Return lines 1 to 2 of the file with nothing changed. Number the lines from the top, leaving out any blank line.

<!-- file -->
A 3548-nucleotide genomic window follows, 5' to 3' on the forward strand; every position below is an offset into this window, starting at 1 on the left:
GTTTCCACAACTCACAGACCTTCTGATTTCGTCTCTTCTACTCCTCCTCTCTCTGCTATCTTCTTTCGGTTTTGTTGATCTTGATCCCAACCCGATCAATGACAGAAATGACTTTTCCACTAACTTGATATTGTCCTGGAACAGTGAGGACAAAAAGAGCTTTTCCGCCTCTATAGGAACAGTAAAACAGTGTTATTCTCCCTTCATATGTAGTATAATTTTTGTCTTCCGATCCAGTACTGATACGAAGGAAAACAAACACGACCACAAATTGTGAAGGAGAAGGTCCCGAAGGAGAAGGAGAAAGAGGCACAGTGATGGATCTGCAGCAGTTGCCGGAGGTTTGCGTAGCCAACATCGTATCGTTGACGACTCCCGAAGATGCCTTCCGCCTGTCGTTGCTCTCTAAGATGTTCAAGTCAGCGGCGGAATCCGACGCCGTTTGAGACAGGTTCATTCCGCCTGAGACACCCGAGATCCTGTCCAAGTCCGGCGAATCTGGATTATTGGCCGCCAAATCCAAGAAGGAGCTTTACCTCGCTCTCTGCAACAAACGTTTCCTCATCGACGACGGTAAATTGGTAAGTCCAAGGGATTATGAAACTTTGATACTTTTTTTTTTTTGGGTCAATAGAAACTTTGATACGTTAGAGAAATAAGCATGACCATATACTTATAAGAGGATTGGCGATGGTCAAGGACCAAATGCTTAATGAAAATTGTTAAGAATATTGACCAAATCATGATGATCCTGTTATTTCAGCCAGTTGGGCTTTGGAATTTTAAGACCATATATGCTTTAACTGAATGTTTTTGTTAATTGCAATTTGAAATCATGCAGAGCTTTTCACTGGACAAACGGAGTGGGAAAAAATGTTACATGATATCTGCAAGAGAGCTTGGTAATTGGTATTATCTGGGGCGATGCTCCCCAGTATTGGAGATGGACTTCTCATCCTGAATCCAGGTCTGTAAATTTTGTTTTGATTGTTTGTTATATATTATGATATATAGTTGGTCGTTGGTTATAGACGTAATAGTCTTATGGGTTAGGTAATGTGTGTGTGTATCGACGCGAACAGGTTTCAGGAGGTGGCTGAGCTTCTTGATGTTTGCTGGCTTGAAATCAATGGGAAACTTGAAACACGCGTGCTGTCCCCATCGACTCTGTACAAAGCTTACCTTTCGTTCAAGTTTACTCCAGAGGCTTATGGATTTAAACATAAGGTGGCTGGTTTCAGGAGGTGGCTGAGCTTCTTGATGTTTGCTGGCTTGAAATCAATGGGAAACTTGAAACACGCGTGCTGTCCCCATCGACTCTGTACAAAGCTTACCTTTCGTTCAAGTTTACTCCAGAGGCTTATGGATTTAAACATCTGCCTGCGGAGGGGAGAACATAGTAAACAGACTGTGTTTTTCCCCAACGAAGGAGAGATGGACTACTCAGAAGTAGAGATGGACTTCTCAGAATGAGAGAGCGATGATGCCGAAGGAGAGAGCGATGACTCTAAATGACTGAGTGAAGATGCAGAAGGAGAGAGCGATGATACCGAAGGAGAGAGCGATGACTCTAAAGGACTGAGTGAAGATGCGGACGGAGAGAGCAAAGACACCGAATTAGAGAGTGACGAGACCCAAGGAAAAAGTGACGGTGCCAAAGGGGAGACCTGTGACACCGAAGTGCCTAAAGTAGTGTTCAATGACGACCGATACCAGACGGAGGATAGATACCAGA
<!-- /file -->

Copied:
A 3548-nucleotide genomic window follows, 5' to 3' on the forward strand; every position below is an offset into this window, starting at 1 on the left:
GTTTCCACAACTCACAGACCTTCTGATTTCGTCTCTTCTACTCCTCCTCTCTCTGCTATCTTCTTTCGGTTTTGTTGATCTTGATCCCAACCCGATCAATGACAGAAATGACTTTTCCACTAACTTGATATTGTCCTGGAACAGTGAGGACAAAAAGAGCTTTTCCGCCTCTATAGGAACAGTAAAACAGTGTTATTCTCCCTTCATATGTAGTATAATTTTTGTCTTCCGATCCAGTACTGATACGAAGGAAAACAAACACGACCACAAATTGTGAAGGAGAAGGTCCCGAAGGAGAAGGAGAAAGAGGCACAGTGATGGATCTGCAGCAGTTGCCGGAGGTTTGCGTAGCCAACATCGTATCGTTGACGACTCCCGAAGATGCCTTCCGCCTGTCGTTGCTCTCTAAGATGTTCAAGTCAGCGGCGGAATCCGACGCCGTTTGAGACAGGTTCATTCCGCCTGAGACACCCGAGATCCTGTCCAAGTCCGGCGAATCTGGATTATTGGCCGCCAAATCCAAGAAGGAGCTTTACCTCGCTCTCTGCAACAAACGTTTCCTCATCGACGACGGTAAATTGGTAAGTCCAAGGGATTATGAAACTTTGATACTTTTTTTTTTTTGGGTCAATAGAAACTTTGATACGTTAGAGAAATAAGCATGACCATATACTTATAAGAGGATTGGCGATGGTCAAGGACCAAATGCTTAATGAAAATTGTTAAGAATATTGACCAAATCATGATGATCCTGTTATTTCAGCCAGTTGGGCTTTGGAATTTTAAGACCATATATGCTTTAACTGAATGTTTTTGTTAATTGCAATTTGAAATCATGCAGAGCTTTTCACTGGACAAACGGAGTGGGAAAAAATGTTACATGATATCTGCAAGAGAGCTTGGTAATTGGTATTATCTGGGGCGATGCTCCCCAGTATTGGAGATGGACTTCTCATCCTGAATCCAGGTCTGTAAATTTTGTTTTGATTGTTTGTTATATATTATGATATATAGTTGGTCGTTGGTTATAGACGTAATAGTCTTATGGGTTAGGTAATGTGTGTGTGTATCGACGCGAACAGGTTTCAGGAGGTGGCTGAGCTTCTTGATGTTTGCTGGCTTGAAATCAATGGGAAACTTGAAACACGCGTGCTGTCCCCATCGACTCTGTACAAAGCTTACCTTTCGTTCAAGTTTACTCCAGAGGCTTATGGATTTAAACATAAGGTGGCTGGTTTCAGGAGGTGGCTGAGCTTCTTGATGTTTGCTGGCTTGAAATCAATGGGAAACTTGAAACACGCGTGCTGTCCCCATCGACTCTGTACAAAGCTTACCTTTCGTTCAAGTTTACTCCAGAGGCTTATGGATTTAAACATCTGCCTGCGGAGGGGAGAACATAGTAAACAGACTGTGTTTTTCCCCAACGAAGGAGAGATGGACTACTCAGAAGTAGAGATGGACTTCTCAGAATGAGAGAGCGATGATGCCGAAGGAGAGAGCGATGACTCTAAATGACTGAGTGAAGATGCAGAAGGAGAGAGCGATGATACCGAAGGAGAGAGCGATGACTCTAAAGGACTGAGTGAAGATGCGGACGGAGAGAGCAAAGACACCGAATTAGAGAGTGACGAGACCCAAGGAAAAAGTGACGGTGCCAAAGGGGAGACCTGTGACACCGAAGTGCCTAAAGTAGTGTTCAATGACGACCGATACCAGACGGAGGATAGATACCAGA